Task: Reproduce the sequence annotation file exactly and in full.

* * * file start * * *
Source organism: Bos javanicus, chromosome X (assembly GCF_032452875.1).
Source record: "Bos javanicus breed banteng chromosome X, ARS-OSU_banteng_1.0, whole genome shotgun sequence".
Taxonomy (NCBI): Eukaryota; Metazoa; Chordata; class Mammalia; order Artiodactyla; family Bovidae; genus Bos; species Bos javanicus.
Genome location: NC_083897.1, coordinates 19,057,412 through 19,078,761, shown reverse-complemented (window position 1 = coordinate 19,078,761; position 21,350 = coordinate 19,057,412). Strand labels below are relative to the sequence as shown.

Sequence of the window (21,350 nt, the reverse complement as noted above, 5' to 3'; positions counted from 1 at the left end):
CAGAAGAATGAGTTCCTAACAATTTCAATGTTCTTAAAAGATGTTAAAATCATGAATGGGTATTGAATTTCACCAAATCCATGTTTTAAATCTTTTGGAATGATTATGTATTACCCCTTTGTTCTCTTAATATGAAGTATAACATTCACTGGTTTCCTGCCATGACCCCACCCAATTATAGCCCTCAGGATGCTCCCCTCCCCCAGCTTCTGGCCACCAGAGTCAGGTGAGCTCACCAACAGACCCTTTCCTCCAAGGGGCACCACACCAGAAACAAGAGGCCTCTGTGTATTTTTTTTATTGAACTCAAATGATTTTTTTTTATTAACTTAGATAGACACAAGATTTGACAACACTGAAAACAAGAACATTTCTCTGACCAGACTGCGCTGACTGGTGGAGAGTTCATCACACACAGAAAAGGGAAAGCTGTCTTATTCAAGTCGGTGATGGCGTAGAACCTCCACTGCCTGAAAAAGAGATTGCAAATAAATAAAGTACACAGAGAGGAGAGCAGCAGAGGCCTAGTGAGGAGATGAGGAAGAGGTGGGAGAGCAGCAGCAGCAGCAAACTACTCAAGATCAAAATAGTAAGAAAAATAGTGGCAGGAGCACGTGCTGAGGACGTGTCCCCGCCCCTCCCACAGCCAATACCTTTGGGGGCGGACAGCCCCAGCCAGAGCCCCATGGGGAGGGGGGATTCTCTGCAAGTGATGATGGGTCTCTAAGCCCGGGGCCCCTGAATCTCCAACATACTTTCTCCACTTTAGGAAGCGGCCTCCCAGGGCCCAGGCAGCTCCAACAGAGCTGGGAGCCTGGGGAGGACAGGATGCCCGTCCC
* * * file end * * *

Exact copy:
Source organism: Bos javanicus, chromosome X (assembly GCF_032452875.1).
Source record: "Bos javanicus breed banteng chromosome X, ARS-OSU_banteng_1.0, whole genome shotgun sequence".
Taxonomy (NCBI): Eukaryota; Metazoa; Chordata; class Mammalia; order Artiodactyla; family Bovidae; genus Bos; species Bos javanicus.
Genome location: NC_083897.1, coordinates 19,057,412 through 19,078,761, shown reverse-complemented (window position 1 = coordinate 19,078,761; position 21,350 = coordinate 19,057,412). Strand labels below are relative to the sequence as shown.

Sequence of the window (21,350 nt, the reverse complement as noted above, 5' to 3'; positions counted from 1 at the left end):
CAGAAGAATGAGTTCCTAACAATTTCAATGTTCTTAAAAGATGTTAAAATCATGAATGGGTATTGAATTTCACCAAATCCATGTTTTAAATCTTTTGGAATGATTATGTATTACCCCTTTGTTCTCTTAATATGAAGTATAACATTCACTGGTTTCCTGCCATGACCCCACCCAATTATAGCCCTCAGGATGCTCCCCTCCCCCAGCTTCTGGCCACCAGAGTCAGGTGAGCTCACCAACAGACCCTTTCCTCCAAGGGGCACCACACCAGAAACAAGAGGCCTCTGTGTATTTTTTTTATTGAACTCAAATGATTTTTTTTTATTAACTTAGATAGACACAAGATTTGACAACACTGAAAACAAGAACATTTCTCTGACCAGACTGCGCTGACTGGTGGAGAGTTCATCACACACAGAAAAGGGAAAGCTGTCTTATTCAAGTCGGTGATGGCGTAGAACCTCCACTGCCTGAAAAAGAGATTGCAAATAAATAAAGTACACAGAGAGGAGAGCAGCAGAGGCCTAGTGAGGAGATGAGGAAGAGGTGGGAGAGCAGCAGCAGCAGCAAACTACTCAAGATCAAAATAGTAAGAAAAATAGTGGCAGGAGCACGTGCTGAGGACGTGTCCCCGCCCCTCCCACAGCCAATACCTTTGGGGGCGGACAGCCCCAGCCAGAGCCCCATGGGGAGGGGGGATTCTCTGCAAGTGATGATGGGTCTCTAAGCCCGGGGCCCCTGAATCTCCAACATACTTTCTCCACTTTAGGAAGCGGCCTCCCAGGGCCCAGGCAGCTCCAACAGAGCTGGGAGCCTGGGGAGGACAGGATGCCCGTCCC